Finally, even though the thrust of the site is hard SF and working out the details of spaceflight, space combat and so on, it seems to me that the sheer expense of such an exercise would make actual space combat very rare. The space warships might be like the two great Dreadnaught fleets of WWI sitting in their heavily protected bases in Scapa Flow and Heligoland, while the "real" action takes place elsewhere. There is also the possibility that warfare will be conducted on entirely different principles. The Russian activities in Crimea and the Eastern Ukraine suggest that a very high proportion of the action is either "unconventional" military actions or PSYOPS and economic activities designed to weaken and unhinge the opposition (this is known as Hybrid Warfare Doctrine by the Russians). The Americans have been dealing with extended insurgencies coupled to active political and PSYOPS campaigns as well, sometimes referred to as "4GW" (Fourth Generation Warfare).

    Looking forward to seeing the next instalment.

    1. Excellent points. You don't mention it, but you've fulfilled the actual objective of this blog: to encourage authors to strike up SF settings with a scientific basis.

      For example, you mention laser webs. I only thought of them as power sources for propulsion, doubling as interplanetary weapons. After reading your comment, I am reminded that the mirror drones themselves are mobile, so warfare could be conducted by shooting off parts of the laser web into its opponent's web.

      With how flexible the distribution of power is when laser webs are involved, even interplanetary speeds won't save missiles from instant destruction.

      Instead, building into your 'side show warfare' comment, warfare in space woukd resemble two fortresses facing each other, while small forces heavily reliant on stealth, diveraion and distribution slip through the defenses and attack the generators. Their sabotage work could be used in conjunction with stealth missile strikes with multi-year transits.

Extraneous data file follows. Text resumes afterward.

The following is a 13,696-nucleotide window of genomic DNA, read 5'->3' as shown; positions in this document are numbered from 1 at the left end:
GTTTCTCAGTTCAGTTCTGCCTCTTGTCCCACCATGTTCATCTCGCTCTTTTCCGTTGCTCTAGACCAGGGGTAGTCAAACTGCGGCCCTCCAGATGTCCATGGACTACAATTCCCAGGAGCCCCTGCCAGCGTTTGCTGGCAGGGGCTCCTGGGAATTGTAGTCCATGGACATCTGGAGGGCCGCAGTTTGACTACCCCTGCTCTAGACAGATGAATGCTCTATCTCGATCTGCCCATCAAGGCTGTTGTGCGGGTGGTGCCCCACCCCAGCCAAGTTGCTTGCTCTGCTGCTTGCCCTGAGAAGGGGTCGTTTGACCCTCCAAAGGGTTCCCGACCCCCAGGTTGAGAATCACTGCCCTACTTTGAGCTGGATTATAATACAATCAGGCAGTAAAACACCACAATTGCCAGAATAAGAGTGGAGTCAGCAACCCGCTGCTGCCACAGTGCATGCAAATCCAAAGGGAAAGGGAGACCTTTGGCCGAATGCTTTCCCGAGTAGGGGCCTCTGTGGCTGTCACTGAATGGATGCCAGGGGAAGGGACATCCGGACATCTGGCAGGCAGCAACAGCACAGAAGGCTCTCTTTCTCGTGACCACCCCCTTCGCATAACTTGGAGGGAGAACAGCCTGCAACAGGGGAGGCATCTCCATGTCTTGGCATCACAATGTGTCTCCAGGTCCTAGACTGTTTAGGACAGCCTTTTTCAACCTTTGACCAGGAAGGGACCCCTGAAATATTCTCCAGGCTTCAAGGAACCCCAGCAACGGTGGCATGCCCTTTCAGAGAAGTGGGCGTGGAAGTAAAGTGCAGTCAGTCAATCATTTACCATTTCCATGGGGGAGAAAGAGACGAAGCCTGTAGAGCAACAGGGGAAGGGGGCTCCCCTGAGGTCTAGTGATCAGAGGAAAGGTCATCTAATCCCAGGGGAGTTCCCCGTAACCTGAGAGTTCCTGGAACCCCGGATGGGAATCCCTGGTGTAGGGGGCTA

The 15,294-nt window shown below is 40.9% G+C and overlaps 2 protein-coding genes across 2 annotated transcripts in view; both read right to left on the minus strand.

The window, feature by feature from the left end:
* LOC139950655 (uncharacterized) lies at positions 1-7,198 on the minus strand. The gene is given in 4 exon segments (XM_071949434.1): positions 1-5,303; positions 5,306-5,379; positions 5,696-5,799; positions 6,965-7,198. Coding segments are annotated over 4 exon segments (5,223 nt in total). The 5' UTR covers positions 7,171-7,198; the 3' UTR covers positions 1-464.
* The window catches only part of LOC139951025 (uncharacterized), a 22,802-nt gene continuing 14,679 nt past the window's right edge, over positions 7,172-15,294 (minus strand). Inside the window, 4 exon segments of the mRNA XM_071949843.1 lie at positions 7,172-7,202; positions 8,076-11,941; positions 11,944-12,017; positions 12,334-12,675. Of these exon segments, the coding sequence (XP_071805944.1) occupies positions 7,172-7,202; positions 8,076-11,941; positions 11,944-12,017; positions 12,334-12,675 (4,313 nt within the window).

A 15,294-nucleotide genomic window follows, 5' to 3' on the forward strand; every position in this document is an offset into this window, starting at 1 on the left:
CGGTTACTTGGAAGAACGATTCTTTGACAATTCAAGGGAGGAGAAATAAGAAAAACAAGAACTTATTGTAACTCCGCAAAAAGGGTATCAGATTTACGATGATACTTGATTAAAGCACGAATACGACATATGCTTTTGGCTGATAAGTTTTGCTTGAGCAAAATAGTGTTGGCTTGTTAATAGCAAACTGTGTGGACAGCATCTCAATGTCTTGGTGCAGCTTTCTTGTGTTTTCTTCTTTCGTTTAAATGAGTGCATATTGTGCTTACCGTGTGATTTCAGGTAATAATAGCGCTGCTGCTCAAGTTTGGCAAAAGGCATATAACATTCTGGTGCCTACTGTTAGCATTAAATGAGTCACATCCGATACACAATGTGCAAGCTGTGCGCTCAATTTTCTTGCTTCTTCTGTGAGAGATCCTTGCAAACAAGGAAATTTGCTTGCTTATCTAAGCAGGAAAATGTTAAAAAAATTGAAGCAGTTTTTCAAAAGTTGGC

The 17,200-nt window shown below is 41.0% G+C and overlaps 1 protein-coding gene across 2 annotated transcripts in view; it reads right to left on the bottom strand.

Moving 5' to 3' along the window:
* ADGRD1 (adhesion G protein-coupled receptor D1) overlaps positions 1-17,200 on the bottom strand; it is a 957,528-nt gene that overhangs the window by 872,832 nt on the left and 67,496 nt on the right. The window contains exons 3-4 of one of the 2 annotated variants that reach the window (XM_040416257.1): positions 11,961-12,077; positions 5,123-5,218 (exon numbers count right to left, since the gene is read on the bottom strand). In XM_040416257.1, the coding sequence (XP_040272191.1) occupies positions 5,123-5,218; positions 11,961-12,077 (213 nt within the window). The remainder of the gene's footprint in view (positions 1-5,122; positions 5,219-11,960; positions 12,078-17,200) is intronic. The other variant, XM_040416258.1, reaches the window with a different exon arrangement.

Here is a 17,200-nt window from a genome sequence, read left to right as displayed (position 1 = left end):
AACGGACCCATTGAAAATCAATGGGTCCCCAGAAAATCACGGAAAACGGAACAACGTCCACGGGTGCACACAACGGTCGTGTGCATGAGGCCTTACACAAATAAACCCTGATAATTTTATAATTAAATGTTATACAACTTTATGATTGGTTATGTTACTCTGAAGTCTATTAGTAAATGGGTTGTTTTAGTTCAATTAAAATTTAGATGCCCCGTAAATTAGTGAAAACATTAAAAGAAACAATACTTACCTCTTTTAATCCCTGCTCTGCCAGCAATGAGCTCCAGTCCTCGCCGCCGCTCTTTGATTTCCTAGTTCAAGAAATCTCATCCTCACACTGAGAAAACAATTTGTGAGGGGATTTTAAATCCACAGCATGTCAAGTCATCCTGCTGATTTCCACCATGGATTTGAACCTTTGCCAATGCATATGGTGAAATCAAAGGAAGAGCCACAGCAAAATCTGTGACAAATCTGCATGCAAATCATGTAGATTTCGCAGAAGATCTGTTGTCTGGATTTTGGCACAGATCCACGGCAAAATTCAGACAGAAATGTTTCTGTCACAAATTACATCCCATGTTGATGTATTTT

We might even develop this into a cyberpunk setting, with teams of hackers trying to blackout the laser web for a few crucial seconds, to allow a stealth missile to slip through undetected and wipe out a generator...

  3. Too bad you can't edit. IT seems my "67 moons" multiplied dramatically somehow....

    1. Laser webs are massive endeavours. They might be abandoned early on if small-scale fusion propulsion becomes more effective. This would revert warfare to more conventional forms.

      Are you Thucydides from Rocketpunk Manifesto?

    2. MB:
      I have been thinking over the concept of laser webs a bit more, and another problem with your 100m mirrors occured to me. In the same way that sloped armour increases the surface area of the laser spot, the receiving area of the mirror required to reflect the beam is also going to be significantly increased.
      Unless you want to destroy the emitter (which actually might be a better use of a laser mirror, as a defensive measure... if you could get one to survive long enough), you will be forced to relect the laser at an angle off the incident. This results in 2 options: you can either reflect the beam at low angles, minimising the required mirror size (to capture all the laser energy or to minimise energy losses), increasing the required travel distance significantly, and thus the number of relay mirrors; or, you will have to increase at least one dimension of the mirror significantly, adding mass, and the difficulty of angling the mirror precisely. This is assuming that you have significant control over the incident angle, which might not be all that likely, given that the mirrors will be in varied orbits.
      I would suggest some kind of lens system, although even there you will probably have to use oversized lenses in order to collect and focus the maximum beam energy. This, however, assumes that you can effectively protect the lens, which might be rather more difficult without a backing plate to support waste heat control.

    3. Thanks for the heads up. It's an issue I never really considered, to be honest.

      At 30 degrees off-center, 30% of the beam's energy is flying off into space. However, I think this is mostly for the combat mirror at the end of a laser web's chain of transmission, and not for the numerous intermediate mirrors that provide thousands of possible beam paths.